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  • If CVA or tumor causes cortex (UMN) damage, pt. Will still be able to wrinkle forehead If facial nerve damage, unable to wrinkle forehead or close eye

Transcript

  • 1. Neurological Assessment & Diagnostic Studies NET 2420 Neuro Lecture Handout S. Compton RN, MSN
  • 2. Nursing History
    • Current Health History
      • Headaches, memory and concentration, visual disturbances, hearing, balance, dizzy spells, speech, muscle strength, abnormal sensations
    • Past Health History
      • Head injury, spinal cord injury, surgery, seizures
    • Family History
      • Neurological diseases, headaches, HTN, stroke, DM
    • Social History and Habits
      • Diet, vitamin deficiencies, ability to read or concentrate, exposure to toxins or chemicals, alcohol or drug use, sexual difficulties, sleep problems
    • Medication History-neuro as well as all others
  • 3. Complete Neurological Assessment 5 Components
    • Cerebral Function
    • Cranial Nerve Function: I-XII
    • Cerebellar and Motor Function
    • Sensory System
    • Reflexes
  • 4. Neuro Check
    • Level of consciousness (LOC)
    • Pupil response and size
    • Verbal responsiveness
    • Extremity strength and movement
    • Vital signs
    • Establishing BASELINE and regularly re-evaluating key indictors reveals trends and detects changes  warning signs of problems
  • 5. Cerebral Function
    • Level of consciousness:
      • Level of arousal: Subcortical RAS
        • Alert  lethargic  unresponsive
        • Auditory  tactile  painful stimuli to elicit response
      • Level of orientation: Cortex activity
        • Person, place, time
    • Speech
      • Quality: Clear, slurred
      • Verbal responses appropriate or nonsensical
      • Ability to understand and follow commands
      • Awareness of and difficulties with communication
  • 6. Cerebral Function: Verbal Responsiveness and Speech
    • Dysarthria: difficulty with mechanics of speech
    • Aphasia:
      • TEMPORAL-receptive
        • Inability to understand or process speech  Wernicke’s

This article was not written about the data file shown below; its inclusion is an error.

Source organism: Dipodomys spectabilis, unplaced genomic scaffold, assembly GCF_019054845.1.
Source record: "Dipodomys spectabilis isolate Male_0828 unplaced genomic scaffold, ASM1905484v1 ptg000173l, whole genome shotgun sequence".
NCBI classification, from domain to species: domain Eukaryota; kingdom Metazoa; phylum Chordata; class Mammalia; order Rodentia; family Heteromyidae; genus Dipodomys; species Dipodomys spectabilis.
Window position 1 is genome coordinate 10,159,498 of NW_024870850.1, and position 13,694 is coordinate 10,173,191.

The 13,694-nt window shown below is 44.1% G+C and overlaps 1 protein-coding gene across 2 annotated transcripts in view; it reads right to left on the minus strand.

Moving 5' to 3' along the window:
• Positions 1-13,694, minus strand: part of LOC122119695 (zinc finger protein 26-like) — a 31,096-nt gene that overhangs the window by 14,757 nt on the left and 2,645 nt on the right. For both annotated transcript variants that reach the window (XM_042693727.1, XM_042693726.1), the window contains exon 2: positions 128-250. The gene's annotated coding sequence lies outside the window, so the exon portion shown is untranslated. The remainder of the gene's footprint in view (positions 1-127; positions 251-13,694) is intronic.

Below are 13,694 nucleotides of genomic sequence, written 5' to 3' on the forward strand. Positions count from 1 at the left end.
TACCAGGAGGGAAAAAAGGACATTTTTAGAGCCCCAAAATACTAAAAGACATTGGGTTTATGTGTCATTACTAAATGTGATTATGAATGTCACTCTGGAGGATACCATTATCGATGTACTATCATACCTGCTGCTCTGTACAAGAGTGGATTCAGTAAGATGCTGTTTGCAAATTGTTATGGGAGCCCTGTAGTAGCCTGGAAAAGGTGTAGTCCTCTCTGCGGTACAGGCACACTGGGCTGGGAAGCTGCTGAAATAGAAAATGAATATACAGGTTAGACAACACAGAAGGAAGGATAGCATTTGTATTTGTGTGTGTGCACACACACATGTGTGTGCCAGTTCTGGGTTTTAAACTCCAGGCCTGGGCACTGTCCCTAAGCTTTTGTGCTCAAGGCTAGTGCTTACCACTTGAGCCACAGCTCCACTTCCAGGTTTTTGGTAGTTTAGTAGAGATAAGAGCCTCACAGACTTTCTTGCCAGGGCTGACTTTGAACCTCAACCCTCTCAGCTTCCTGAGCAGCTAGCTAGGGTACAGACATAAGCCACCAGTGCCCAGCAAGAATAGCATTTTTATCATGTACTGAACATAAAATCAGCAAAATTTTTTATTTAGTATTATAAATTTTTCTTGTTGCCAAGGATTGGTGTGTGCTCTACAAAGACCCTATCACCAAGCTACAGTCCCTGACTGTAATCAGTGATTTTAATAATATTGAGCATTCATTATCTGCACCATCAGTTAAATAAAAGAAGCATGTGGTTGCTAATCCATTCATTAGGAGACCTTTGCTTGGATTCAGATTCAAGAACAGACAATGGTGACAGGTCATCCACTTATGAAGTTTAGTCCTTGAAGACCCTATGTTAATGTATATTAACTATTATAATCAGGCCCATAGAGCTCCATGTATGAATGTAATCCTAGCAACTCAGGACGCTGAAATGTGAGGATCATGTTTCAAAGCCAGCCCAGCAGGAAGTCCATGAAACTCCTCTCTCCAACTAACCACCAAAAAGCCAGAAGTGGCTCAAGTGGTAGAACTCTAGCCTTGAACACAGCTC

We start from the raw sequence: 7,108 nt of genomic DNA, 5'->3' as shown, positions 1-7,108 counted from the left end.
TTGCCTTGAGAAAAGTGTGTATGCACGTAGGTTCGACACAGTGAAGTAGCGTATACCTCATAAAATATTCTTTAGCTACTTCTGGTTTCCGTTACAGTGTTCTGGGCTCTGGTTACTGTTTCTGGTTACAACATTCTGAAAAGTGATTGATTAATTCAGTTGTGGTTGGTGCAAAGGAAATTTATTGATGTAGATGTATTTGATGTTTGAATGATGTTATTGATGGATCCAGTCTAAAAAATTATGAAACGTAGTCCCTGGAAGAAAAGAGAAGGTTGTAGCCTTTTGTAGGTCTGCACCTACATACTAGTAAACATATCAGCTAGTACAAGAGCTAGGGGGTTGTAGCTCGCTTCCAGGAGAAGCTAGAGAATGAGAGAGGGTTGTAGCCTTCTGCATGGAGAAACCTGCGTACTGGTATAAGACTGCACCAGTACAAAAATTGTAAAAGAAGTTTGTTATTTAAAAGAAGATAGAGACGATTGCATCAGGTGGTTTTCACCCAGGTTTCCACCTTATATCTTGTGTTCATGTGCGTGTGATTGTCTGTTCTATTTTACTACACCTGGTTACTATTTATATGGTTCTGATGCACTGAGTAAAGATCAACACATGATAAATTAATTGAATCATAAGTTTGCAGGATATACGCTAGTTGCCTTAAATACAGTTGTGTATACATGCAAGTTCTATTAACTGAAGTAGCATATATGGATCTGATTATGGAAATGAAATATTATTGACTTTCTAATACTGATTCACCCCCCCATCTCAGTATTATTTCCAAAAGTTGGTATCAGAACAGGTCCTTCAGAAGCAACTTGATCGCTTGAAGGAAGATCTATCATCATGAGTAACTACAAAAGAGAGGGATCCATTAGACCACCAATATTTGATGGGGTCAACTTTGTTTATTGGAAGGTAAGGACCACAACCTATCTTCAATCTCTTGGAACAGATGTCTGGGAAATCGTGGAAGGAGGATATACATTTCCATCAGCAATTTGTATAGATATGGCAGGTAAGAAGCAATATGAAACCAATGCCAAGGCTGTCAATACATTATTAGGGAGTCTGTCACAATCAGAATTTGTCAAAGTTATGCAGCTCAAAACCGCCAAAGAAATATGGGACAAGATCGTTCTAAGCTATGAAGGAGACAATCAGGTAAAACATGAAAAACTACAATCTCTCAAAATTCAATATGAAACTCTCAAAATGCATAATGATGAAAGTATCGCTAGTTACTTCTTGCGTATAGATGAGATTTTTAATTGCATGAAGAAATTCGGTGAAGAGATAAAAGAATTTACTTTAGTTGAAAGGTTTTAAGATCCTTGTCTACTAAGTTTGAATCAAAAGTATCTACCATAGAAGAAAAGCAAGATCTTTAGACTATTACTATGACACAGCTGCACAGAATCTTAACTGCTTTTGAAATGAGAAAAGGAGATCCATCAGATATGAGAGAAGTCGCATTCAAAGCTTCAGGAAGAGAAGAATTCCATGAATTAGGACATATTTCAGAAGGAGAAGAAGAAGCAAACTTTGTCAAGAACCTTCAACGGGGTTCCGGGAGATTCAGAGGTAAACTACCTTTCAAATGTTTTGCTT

• Auditory: spoken word
        • Visual: written word
      • FRONTAL-expressive
        • Inability to form or use language  Broca’s Area
        • Spoken OR written or BOTH
      • GLOBAL: both receptive and expressive
  • 7. Mini-Mental State
    • Widely used tool
    • Assesses only cognitive abilities
      • LOC, abstract reasoning, arithmetic calculations, writing ability, memory and judgment
    • Objective score based on results
  • 8. Cranial Nerves (CNs) Smeltzer & Bare Table 60-5 p 1837
    • CN I- Olfactory
    • CN II- Ophthalmic
    • CN III- Occulomotor*
    • CN IV- Trochlear*
    • CN V- Trigeminal
    • CN VI- Abducens*
    • CN VII- Facial
    • CN VIII- Vestibulocochlear
    • CN IX- Glossopharyngeal
    • CN X- Vagus
    • CN XI- Spinal Accessory
    • CN XII- Hypoglossal
  • 9. Cranial Nerve I
    • Olfactory nerve (sensory)
      • Vulnerable to damage in frontal head, basilar, and facial injuries
      • Performed one nostril at a time
      • Able to correctly identify smells
  • 10. Cranial Nerve II
    • Optic nerve (sensory)
      • Visual acuity, visual fields, ophthalmic exam of retinal structures
      • Area and extent of visual field loss depends on location of problem
  • 11. Visual Field Defects
  • 12. Cranial Nerve III
    • Oculomotor nerve (motor)
      • Elevation of eyelid
      • Muscles of eye
      • (with IV and VI)
      • Assess pupil size, shape, response to light and accommodation  parasympathetic inervation
      • Assesses midbrain
      • Normal response: PERRLA-> pupils equal round reactive to light and accommodation
        • How do you test for accommodation?
        • If PERRL, usually no need to test
  • 13. CN III, CN IV, CN VI
    • Oculomotor, trochlear, abducens nerves (motor)
      • Assess EOM’s
      • Assesses midbrain and pons
  • 14. CN V: Trigeminal Nerve (sensory and motor)
    • Sensory: three branches:
      • Opthalmic, Maxillary, Mandibular
    • Motor:
      • Muscles of mastication
        • Palpate temporal and masseter muscles
        • Open mouth  symmetry
      • Corneal reflex
        • ? Contact wearers
  • 15. CN VII: Facial Nerve (sensory and motor)
    • Sensory: taste to anterior 2/3 of tongue
    • Motor: Facial expression and secretion of saliva
      • Wrinkle forehead, raise and lower eyebrows, smile and show teeth, puff cheeks, close eyes
      • Observe for symmetry
    • UMN problems vs. facial nerve paralysis
  • 16. CN VIII: Acoustic Nerve (sensory)
    • Vestibulocochlear nerve:
      • Hearing (cochlear) and balance (vestibular)
    • Testing: Tuning Fork: Weber and Rinne tests
      • Weber: tuning fork to center of forehead:
        • NORMAL: hear equally in both ears
      • RINNE: tuning fork to mastoid process then auditory canal
        • NORMAL: hear air conduction 2X as long as bone (Rinne positive)
  • 17. CN IX and CN X
    • Glossopharyngeal and Vagus
    • Sensory and motor
    • Assess together
      • Taste posterior 1/3 of tongue
      • Swallowing, gag reflex
      • Movement of pharynx (ahhhhh)
    • Assesses medulla
  • 18. CN XI: Spinal Accessory Nerve
    • Motor
    • Shrug shoulders  trapezius